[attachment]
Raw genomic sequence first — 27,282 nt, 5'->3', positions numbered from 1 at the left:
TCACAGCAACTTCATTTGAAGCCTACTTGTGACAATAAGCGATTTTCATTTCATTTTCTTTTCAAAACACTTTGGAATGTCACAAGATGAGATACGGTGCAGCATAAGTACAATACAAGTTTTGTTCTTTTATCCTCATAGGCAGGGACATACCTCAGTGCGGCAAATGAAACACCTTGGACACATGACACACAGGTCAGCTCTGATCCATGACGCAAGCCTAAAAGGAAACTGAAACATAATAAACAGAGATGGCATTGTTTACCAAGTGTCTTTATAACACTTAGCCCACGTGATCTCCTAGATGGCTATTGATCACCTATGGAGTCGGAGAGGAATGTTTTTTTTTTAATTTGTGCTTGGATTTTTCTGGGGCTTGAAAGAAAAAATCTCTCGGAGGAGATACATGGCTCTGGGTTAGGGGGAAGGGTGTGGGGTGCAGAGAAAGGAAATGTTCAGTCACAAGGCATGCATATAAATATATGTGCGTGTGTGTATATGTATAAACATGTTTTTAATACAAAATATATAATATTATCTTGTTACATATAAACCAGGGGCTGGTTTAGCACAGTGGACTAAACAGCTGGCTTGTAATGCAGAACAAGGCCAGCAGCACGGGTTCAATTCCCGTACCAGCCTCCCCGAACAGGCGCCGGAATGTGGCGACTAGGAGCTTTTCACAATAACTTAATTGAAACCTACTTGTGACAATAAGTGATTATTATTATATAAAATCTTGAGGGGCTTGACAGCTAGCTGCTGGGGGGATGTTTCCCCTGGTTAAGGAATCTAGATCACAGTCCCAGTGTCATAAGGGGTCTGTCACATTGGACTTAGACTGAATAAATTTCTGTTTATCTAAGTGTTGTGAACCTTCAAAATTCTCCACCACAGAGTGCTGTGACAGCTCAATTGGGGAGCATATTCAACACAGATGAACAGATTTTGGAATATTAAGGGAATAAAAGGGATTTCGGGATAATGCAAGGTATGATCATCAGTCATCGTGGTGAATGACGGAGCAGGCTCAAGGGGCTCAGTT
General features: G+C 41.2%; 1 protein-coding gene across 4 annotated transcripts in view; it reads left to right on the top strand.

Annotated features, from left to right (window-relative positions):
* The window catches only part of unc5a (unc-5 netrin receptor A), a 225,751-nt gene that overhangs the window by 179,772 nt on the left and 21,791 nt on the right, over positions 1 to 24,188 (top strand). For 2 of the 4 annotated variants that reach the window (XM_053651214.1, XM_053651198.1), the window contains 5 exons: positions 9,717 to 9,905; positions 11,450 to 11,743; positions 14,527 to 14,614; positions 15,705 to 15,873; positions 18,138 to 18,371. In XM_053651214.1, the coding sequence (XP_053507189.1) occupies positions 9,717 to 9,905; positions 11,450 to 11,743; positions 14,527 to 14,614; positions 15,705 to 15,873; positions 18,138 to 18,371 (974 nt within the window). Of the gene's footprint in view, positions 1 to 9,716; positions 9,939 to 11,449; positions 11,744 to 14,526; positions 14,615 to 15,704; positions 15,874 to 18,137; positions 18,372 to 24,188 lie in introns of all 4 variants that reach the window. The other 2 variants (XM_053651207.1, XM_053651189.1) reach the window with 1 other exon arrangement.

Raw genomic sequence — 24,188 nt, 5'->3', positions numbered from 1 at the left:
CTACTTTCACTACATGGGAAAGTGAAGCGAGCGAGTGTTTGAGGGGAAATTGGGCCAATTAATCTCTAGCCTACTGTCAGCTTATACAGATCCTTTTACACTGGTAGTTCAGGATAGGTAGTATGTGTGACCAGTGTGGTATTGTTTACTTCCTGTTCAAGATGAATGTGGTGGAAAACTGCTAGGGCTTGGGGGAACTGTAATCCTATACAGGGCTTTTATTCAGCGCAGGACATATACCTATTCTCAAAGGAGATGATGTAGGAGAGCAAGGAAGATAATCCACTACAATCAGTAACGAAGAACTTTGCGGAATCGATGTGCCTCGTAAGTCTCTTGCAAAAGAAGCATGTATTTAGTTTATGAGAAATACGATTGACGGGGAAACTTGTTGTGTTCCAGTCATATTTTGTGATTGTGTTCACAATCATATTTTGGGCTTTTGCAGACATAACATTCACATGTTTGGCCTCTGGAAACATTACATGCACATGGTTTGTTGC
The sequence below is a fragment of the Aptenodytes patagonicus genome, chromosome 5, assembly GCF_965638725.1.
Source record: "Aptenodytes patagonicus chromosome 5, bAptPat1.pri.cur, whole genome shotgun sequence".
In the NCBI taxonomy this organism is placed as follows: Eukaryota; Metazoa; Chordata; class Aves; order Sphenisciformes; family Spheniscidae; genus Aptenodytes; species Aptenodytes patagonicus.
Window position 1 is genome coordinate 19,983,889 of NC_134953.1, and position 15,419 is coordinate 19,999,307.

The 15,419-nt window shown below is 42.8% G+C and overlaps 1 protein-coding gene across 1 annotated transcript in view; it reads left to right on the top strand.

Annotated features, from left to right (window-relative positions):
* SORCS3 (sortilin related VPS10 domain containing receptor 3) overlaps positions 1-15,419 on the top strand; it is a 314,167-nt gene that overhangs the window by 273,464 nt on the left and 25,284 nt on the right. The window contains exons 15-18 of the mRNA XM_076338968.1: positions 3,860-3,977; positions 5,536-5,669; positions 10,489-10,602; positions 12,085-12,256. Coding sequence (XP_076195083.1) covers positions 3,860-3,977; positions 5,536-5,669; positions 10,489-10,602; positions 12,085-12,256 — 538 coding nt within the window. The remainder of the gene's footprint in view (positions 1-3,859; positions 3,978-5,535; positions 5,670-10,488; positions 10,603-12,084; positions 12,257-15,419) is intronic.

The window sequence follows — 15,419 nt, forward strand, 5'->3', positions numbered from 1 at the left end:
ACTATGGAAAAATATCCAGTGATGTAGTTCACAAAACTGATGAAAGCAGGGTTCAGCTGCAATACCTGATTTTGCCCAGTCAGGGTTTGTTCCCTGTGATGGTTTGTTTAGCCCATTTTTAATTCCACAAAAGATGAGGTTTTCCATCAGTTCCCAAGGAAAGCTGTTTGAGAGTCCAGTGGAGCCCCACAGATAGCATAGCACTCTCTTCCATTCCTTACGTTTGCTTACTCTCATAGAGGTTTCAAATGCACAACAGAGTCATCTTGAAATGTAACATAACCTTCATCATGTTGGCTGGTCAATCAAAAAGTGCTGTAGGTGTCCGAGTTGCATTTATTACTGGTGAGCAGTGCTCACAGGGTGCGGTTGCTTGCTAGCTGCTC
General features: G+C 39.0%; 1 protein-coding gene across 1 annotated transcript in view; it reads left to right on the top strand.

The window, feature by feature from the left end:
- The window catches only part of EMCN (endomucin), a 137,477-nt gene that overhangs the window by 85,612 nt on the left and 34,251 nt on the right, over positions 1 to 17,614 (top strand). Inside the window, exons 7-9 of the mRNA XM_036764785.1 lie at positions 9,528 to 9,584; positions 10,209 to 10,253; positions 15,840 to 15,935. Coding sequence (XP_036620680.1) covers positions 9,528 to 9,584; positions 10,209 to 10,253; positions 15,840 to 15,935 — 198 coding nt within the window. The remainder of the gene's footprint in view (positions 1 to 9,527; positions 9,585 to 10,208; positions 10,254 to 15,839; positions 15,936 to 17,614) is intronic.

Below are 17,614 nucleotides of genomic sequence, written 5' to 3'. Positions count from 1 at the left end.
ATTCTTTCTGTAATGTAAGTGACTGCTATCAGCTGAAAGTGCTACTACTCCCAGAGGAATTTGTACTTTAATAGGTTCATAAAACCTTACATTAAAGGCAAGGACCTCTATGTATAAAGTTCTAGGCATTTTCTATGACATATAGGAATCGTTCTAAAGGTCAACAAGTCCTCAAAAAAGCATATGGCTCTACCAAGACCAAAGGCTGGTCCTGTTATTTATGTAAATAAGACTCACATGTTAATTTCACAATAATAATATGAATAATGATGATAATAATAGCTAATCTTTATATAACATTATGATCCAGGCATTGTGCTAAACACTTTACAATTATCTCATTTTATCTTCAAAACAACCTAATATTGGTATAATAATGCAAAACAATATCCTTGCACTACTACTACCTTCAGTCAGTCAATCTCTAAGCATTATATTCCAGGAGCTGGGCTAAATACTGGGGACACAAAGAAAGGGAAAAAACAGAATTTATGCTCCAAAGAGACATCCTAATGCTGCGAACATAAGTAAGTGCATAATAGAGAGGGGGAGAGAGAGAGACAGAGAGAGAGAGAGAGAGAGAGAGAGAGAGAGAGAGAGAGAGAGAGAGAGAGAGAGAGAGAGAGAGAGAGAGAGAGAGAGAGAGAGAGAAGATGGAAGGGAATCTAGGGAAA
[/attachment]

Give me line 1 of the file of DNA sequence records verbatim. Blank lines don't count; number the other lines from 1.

Raw genomic sequence first — 27,282 nt, 5'->3', positions numbered from 1 at the left: